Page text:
The insurance system in France is different from the UK or many other countries. This creates a legal requirement to have adequate insurance cover whilst renting a holiday property and it is also necessary for peace of mind at any time that you may be in France. This issue is not widely understood, so you may not have comme across it before. The French legislation "Loi Méhaignerie" du 06-07-1989 specifies this requirement.
Insurance is a complex subject. We give you below what we have gleaned concerning the potential problems for residents of the UK taking a holiday in France, but this is only for guidance and is not intended to replace professional advice. For those of other countries of residence, we strongly advise that you consult your insurance provider to see what applies for your country and whether you may be already covered. There are fundamental differences between the French insurance system and other countries as regards “personal liability”, so this is the issue that you need to address.
Personal liability cover relates to incidents of damage or injury that you may cause to someone else or their property. Every French resident has automatic and substantial personal liability cover from their home insurance policy, even when on holiday. As we understand it, this is not necessarily the case for UK residents, hence the inclusion of personal liability cover in travel insurance packages.
In France, in the event of damage or injury, the insurance company of the person having been subject to the damage or injury assumes that the person responsible for the accident has personal liability cover and so a claim may be made against the person responsible to cover the costs and any compensation. In the absence of personal liability cover, the person responsible is liable themselves for what could be a substantial amount.
Note that in the event of you having to cancel your holiday due to unforseen circumsatances, a comprehensive travel insurance will also usually allow you to recover the deposit or the full rental price that you have paid, so for this reason alone it is well worth the small expense.
1. A simple holiday property accident.
Your child takes a sharp object into the swimming pool and rips the plastic liner of the pool. The pool has to be closed for repair. As the damage has been caused by a third party (who should be insured), the property owners’ insurance company make a claim against you for the cost of replacing the pool liner (£4000) and the reimbursements / compensation that the owners had to make for the next 2 weeks letting whilst the pool was out of action (£1200). In the absence of personal liability cover, this simple holiday accident could therefore cost you £5200.
2. An unfortunate injury.
You are walking down the street with an umbrella and one of the points blinds someone in one eye. This person needs excellent eyesight for his job and so his insurance company make a claim against you for the permanent disability (£500,000) plus loss of career (£800,000). In the absence of personal liability cover you might end up selling your house to pay the bill.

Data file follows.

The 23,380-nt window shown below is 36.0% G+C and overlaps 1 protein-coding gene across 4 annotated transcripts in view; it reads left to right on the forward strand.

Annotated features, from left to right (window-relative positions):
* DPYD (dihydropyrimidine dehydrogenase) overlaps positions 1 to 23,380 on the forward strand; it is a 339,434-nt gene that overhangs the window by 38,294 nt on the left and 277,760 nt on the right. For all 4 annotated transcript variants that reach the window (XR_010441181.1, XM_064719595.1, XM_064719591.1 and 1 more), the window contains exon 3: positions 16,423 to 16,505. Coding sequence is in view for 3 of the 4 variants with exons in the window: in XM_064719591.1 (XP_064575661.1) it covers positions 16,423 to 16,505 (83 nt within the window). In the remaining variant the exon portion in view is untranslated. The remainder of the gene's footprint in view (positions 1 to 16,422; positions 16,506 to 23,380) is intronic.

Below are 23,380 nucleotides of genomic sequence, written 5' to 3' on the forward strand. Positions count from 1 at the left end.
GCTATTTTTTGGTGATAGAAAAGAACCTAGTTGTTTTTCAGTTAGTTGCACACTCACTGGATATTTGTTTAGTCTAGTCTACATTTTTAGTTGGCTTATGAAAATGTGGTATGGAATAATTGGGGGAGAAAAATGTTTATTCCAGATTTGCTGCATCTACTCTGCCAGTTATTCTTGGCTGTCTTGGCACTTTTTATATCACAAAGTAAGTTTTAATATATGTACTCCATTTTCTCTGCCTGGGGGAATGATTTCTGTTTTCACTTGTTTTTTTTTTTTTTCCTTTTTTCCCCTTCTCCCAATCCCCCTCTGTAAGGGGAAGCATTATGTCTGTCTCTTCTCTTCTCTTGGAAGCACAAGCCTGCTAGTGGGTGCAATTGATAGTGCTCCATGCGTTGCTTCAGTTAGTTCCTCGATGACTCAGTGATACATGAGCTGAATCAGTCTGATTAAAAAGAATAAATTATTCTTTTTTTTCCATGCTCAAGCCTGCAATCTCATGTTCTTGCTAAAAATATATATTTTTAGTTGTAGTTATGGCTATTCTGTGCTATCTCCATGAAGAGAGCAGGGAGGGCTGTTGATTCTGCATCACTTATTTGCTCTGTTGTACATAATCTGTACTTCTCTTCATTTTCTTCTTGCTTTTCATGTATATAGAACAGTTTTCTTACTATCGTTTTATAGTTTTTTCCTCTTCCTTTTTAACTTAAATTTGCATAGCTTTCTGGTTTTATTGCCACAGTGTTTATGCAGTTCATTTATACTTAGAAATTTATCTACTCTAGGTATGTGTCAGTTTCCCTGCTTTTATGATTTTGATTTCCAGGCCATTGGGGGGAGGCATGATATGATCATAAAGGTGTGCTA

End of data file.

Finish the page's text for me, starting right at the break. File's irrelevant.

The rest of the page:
In the past we have avoided promoting any particular travel insurance provider on our website to not be accused of “making a fuss just to sell insurance” but we get many requests to recommend a supplier so here is one suggestion below. Most travel insurance policies contain personal liability cover - just make sure that a holiday property that you rent is not excluded from the cover. This can be a specific policy for the holiday, or an annual policy. It may also be included in a banking or credit card package (but check this cover carefully, as it may not be very comprehensive), or (very rarely) it may included in home insurance.
When you arrive, the holiday property owner (or their manager/caretaker) should request to see documentary proof that the members of your party have the necessary Personal Liability cover. The documents can also be requested by email before your arrival. Note that this is not a whim or preference on their part, it is a statutory requirement in French law.
This should be provided for ALL members of the group who are to reside in the property.
Whatever the insurance supplier, they should be able to provide a summary of the cover. Some companies attempt to be as "occult" as possible (if you don't know what you're covered for you are less likely to make a claim ). This seems to be particularly true in the case of insurance included in banking services.
The documentary evidence of the cover that you need to provide should include the following:
The contact details, name, address, of the company providing the insurance.
The policy number or reference number that identifies you with them.
The names of those covered by the policy, and/or the extent of family members that are covered by the policy.
An extract from the policy summary or terms which shows that personal liability cover is included in the policy.
You can delete any information that you consider to be of a private nature.
The arrival instructions that you will receive have the owners' contact details, including an e-mail address. For simplicity, you can therefore send your insurance details to the owner beforehand:
- scanned documents by email, or
- electronic documents received from Internet, or
- photocopies sent by post (If you have a substantial booklet, just photocopy the relevant pages).
Please ensure that these details do show the necessary information (or for an electronic version, a link to the terms of the cover).
NOTE : If you are contacted by the owner beforehand for arranging the Security Deposit by Swikly, you can take this opportunity to provide the insurance details at the same time by email.
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